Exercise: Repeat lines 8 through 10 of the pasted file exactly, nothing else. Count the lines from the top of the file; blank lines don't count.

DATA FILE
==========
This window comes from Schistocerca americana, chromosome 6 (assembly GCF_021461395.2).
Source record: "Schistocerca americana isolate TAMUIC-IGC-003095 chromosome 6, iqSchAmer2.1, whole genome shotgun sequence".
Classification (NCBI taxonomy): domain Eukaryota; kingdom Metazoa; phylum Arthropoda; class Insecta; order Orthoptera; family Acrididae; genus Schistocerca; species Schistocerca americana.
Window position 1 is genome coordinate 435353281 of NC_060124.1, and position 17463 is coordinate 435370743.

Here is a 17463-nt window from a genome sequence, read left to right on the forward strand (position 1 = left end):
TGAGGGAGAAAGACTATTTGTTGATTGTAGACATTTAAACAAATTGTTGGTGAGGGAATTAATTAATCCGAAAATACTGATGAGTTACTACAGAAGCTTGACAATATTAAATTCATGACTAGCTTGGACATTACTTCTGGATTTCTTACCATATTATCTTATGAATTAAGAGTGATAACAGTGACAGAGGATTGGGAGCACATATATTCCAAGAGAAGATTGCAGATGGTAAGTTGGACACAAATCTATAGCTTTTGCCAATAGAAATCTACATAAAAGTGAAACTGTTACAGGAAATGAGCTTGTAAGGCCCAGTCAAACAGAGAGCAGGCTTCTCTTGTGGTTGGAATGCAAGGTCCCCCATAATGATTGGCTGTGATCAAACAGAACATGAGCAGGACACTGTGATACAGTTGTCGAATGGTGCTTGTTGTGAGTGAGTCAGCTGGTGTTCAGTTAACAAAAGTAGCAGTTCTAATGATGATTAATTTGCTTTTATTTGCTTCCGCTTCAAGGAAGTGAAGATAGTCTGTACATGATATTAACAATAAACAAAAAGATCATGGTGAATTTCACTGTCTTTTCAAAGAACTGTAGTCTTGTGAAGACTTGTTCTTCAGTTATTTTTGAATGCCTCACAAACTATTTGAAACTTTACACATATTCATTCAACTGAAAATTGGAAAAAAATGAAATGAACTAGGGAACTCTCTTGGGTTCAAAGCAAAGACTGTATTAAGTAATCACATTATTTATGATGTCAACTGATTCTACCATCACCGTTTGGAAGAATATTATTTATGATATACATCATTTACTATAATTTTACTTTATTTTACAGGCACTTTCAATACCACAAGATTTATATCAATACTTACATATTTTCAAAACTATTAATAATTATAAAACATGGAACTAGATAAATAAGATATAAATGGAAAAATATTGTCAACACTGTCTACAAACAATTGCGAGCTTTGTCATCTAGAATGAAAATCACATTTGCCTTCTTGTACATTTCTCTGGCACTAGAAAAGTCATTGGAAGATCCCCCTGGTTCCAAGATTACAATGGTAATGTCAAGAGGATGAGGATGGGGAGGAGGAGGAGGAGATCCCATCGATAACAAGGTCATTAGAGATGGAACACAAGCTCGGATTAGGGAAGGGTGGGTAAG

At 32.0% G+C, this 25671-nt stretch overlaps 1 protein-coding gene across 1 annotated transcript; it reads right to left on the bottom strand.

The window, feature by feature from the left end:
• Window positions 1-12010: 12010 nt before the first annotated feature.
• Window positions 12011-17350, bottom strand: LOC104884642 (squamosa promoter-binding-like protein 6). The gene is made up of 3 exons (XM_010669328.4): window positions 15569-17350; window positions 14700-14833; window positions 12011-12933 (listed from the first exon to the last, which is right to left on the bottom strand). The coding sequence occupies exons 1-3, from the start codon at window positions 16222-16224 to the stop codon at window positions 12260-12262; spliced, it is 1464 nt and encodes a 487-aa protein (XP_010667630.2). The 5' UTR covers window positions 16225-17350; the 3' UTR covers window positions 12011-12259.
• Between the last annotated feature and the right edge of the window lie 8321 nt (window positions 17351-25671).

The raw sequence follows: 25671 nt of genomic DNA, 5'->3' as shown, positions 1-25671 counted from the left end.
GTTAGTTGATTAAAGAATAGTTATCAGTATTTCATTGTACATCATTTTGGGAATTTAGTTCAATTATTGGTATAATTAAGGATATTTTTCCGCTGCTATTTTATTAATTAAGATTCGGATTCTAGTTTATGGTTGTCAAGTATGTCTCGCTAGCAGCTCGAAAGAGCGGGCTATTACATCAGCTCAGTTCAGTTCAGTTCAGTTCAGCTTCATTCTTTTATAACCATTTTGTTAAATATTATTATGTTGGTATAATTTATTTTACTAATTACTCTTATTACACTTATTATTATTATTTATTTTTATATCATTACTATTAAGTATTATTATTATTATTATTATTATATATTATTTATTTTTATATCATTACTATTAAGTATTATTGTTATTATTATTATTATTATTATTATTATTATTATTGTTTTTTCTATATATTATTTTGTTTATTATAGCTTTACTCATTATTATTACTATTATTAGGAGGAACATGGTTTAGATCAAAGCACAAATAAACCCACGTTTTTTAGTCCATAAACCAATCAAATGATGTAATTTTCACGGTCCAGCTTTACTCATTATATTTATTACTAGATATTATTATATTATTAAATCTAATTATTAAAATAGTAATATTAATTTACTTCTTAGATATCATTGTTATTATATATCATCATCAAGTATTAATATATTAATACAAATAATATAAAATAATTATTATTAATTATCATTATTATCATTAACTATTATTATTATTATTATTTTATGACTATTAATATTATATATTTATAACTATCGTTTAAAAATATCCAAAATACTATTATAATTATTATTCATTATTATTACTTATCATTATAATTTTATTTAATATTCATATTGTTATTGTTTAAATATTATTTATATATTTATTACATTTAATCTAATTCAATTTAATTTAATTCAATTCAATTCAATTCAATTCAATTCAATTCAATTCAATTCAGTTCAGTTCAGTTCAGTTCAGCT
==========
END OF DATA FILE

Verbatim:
The window, feature by feature from the left end:
• Window positions 1-12010: 12010 nt before the first annotated feature.
• Window positions 12011-17350, bottom strand: LOC104884642 (squamosa promoter-binding-like protein 6). The gene is made up of 3 exons (XM_010669328.4): window positions 15569-17350; window positions 14700-14833; window positions 12011-12933 (listed from the first exon to the last, which is right to left on the bottom strand). The coding sequence occupies exons 1-3, from the start codon at window positions 16222-16224 to the stop codon at window positions 12260-12262; spliced, it is 1464 nt and encodes a 487-aa protein (XP_010667630.2). The 5' UTR covers window positions 16225-17350; the 3' UTR covers window positions 12011-12259.